Noise luminary Tom Smith's nearly three-decade jaunt through the experimental rock abyss has been part of a sustained continuum of all his undertakings. Throughout the late '70s and much of the '80s, the main brain and entrepreneur of To Live and Shave in LA occupied his time in bands such as Of Boat, Pussy Galore, and Peach of Immortality, before TLASILA took its first few breaths in July 1990. After migrating to South Florida in 1991, the Georgia native quickly stumbled on bassist and engineer Frank "Rat Bastard" Falestra and oscillator operator Ben Wolcott. Alongside contemporaries such as Harry Pussy and Tamato duPlenty, the threesome submerged themselves in Miami's flourishing noise rock scene of the early '90s, carving a sonic palette void of any real structure but fraught with their influences: Throbbing Gristle, UK glam, kraut rock, and the avant-garde.
"We had no overt goal in mind, but we knew what we loved and shared a particular excitement for the things we deplored," Smith wrote in an e-mail. "It's all problem-solving, really - a race toward unknowing. I gravitate towards reproduction and demolition."
Wolcott agreed via e-mail, attesting to the Miami scene's love-hate relationship with the band. "We were respected for our perseverance but hated by the public. We were just reaching out to like-minded people, looking to commune with fellow extremists in the arts," he explained. "There is a slight obsessive bent to spreading the Shave gospel. We logged a lot of hours touring, and it's hard to believe we would drive so many hours to blast our pedagogy that would only last for 15 minutes in an empty bar."
Originally devised by Smith as a solo project, TLASILA's history is about as labor-intensive as it is legendary. Diligent - and sometimes violent - performances, a steady flow of albums and tours, and a rotating cast of players and slayers from a miscellany of eclectic musical realms have included everyone from Thurston Moore to Andrew W.K. to the Bay Area's own Weasel Walter.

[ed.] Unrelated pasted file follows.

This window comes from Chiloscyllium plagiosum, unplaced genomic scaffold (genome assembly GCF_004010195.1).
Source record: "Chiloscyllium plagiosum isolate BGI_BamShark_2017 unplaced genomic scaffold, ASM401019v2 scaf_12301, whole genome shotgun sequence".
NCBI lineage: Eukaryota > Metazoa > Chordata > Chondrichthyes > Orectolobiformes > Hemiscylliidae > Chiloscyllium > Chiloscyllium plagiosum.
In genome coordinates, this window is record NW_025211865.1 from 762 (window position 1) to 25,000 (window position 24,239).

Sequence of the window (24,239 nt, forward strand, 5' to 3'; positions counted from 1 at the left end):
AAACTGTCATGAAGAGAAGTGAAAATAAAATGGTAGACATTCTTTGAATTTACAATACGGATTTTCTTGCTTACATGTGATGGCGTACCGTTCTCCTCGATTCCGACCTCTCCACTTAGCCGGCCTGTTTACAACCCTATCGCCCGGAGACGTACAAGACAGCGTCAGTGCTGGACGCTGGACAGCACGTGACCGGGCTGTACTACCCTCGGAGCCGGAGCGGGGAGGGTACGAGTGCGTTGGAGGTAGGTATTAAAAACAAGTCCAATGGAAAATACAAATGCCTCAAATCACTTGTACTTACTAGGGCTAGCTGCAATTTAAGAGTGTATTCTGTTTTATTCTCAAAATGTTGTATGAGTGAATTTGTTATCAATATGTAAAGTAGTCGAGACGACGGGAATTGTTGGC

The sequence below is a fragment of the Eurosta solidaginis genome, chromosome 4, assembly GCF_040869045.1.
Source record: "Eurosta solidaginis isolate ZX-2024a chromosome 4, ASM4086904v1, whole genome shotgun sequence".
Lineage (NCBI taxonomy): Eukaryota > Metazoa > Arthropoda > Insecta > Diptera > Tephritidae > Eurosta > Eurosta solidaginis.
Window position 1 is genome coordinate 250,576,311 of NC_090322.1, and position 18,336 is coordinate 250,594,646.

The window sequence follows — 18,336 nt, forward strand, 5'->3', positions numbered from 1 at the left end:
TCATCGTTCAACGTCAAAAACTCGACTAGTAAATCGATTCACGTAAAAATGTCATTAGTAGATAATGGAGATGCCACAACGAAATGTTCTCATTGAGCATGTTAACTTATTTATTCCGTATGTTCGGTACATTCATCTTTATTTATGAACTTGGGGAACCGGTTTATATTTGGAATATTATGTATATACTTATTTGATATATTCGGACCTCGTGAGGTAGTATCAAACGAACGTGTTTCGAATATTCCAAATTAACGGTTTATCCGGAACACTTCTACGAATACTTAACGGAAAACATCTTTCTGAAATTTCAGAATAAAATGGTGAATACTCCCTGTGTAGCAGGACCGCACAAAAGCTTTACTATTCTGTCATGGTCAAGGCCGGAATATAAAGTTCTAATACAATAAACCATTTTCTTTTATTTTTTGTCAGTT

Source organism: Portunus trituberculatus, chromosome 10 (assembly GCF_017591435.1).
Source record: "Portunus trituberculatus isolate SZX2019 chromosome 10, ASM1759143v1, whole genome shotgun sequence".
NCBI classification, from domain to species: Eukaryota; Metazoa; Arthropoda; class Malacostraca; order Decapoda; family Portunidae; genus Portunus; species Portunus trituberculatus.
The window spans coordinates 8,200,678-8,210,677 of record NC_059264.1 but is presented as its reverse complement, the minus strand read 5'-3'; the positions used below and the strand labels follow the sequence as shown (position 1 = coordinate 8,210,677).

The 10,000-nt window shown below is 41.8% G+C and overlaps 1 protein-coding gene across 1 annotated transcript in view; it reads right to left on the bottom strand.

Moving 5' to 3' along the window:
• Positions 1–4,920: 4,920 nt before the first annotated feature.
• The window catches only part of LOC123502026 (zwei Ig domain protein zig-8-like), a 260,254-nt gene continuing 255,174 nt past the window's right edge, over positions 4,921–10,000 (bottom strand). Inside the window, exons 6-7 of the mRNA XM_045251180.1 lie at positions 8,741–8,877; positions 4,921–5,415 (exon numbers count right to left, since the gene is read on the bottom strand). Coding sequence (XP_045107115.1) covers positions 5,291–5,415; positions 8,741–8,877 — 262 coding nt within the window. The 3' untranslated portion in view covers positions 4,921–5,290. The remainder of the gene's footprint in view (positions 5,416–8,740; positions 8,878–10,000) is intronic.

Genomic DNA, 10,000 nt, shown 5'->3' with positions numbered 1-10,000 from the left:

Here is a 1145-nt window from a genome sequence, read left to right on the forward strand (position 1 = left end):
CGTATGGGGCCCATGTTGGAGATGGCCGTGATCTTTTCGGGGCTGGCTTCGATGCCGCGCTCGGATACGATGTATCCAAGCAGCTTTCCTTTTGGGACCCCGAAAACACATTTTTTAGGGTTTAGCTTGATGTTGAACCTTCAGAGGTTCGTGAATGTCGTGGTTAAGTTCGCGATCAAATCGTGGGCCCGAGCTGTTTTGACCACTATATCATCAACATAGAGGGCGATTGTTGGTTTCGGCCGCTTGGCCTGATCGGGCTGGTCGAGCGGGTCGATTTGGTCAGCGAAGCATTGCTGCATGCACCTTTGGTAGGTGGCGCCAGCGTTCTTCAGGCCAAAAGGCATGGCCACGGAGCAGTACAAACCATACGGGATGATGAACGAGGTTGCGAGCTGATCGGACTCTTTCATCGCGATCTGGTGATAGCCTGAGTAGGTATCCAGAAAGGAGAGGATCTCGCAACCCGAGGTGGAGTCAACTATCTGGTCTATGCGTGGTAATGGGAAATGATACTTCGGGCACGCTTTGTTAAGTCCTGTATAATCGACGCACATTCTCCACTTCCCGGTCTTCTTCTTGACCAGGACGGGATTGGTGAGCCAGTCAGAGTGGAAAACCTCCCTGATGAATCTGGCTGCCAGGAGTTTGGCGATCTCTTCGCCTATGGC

"Tom is a very peculiar, singular talent," Walter noted in yet another e-mail. "He is an outsider artist essentially. He is an obsessive organizer, and his inspiration comes from a wide swath of cultural vantages, from the highest to lowest. He puts Xenakis and the Dark Brothers on an even keel, and that's why his art is simultaneously so visceral and intellectual. His lyrics are almost James Joyce-like in their pure semantical deconstruction.... What he does is absorb, cut up, and regurgitate everything in culture and spit it back out."
Following a festival performance in 2000, Smith broke ranks with the group and formed OHNE with Swiss performance artist Dave Phillips. With Wolcott already out of the picture, Falestra soldiered on with TLASILA, from which numerous spin-offs and clones surfaced, including TLASILA 2 and I Love LA. Falestra and Smith reconvened in 2003 and shaped the band into its strongest lineup yet: an 11-member ensemble residing throughout the country, in Atlanta; Las Vegas; Northampton, Mass.; LA; Charleston, SC; and Adel, Ga. Guitarist-producer Don Fleming, Sighting's Mark Morgan, stripper Misty Martinez, Chris Grier, and Andrew "Gaybomb" Barranca are some of the noiseniks, along with Moore, Wolcott, and W.K., rounding out TLASILA's current incarnation. A touring version, of Wolcott, Graham Moore, Martinez, and Falestra, will undertake the group's West Coast dates - its first since 1996 - and will support TLASILA's great 2006 full-length, Noon and Eternity (Menlo Park), and the forthcoming Les Tricoteuses (Savage Land). But the ceaseless TLASILA work ethic won't allow the ensemble to stop there: Smith promises that even more albums can be expected to materialize during the ensuing tour.